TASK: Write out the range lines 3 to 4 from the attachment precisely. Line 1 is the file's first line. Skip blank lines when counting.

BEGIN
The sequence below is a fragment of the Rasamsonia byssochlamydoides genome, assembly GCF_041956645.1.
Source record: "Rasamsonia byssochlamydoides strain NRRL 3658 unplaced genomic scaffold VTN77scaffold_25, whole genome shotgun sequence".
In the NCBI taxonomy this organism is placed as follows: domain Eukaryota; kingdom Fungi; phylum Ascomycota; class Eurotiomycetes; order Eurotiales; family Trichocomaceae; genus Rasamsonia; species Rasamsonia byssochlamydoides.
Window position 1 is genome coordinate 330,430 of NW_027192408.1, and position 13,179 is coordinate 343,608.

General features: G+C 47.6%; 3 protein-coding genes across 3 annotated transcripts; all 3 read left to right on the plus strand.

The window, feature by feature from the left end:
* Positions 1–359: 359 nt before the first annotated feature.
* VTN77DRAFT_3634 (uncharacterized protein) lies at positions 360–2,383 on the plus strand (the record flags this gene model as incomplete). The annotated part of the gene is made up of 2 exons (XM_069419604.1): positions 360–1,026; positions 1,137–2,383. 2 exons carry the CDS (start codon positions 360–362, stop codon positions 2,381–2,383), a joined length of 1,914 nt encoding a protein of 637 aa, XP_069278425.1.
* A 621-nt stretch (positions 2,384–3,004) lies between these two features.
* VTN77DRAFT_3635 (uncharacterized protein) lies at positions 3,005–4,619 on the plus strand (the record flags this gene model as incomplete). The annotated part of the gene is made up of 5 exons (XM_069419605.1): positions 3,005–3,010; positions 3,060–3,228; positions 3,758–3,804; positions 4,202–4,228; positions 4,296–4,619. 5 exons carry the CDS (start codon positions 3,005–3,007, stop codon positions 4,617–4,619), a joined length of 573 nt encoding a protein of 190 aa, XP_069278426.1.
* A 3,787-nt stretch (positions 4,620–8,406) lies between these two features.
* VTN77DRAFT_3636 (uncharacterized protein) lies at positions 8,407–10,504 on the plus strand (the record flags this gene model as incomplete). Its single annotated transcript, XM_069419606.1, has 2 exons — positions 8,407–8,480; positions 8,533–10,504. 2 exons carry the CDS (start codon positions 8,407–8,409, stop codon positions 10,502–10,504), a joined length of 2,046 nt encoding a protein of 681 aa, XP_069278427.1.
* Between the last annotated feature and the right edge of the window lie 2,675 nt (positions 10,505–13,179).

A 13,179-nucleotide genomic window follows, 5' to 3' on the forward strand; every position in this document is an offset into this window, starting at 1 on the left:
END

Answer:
In the NCBI taxonomy this organism is placed as follows: domain Eukaryota; kingdom Fungi; phylum Ascomycota; class Eurotiomycetes; order Eurotiales; family Trichocomaceae; genus Rasamsonia; species Rasamsonia byssochlamydoides.
Window position 1 is genome coordinate 330,430 of NW_027192408.1, and position 13,179 is coordinate 343,608.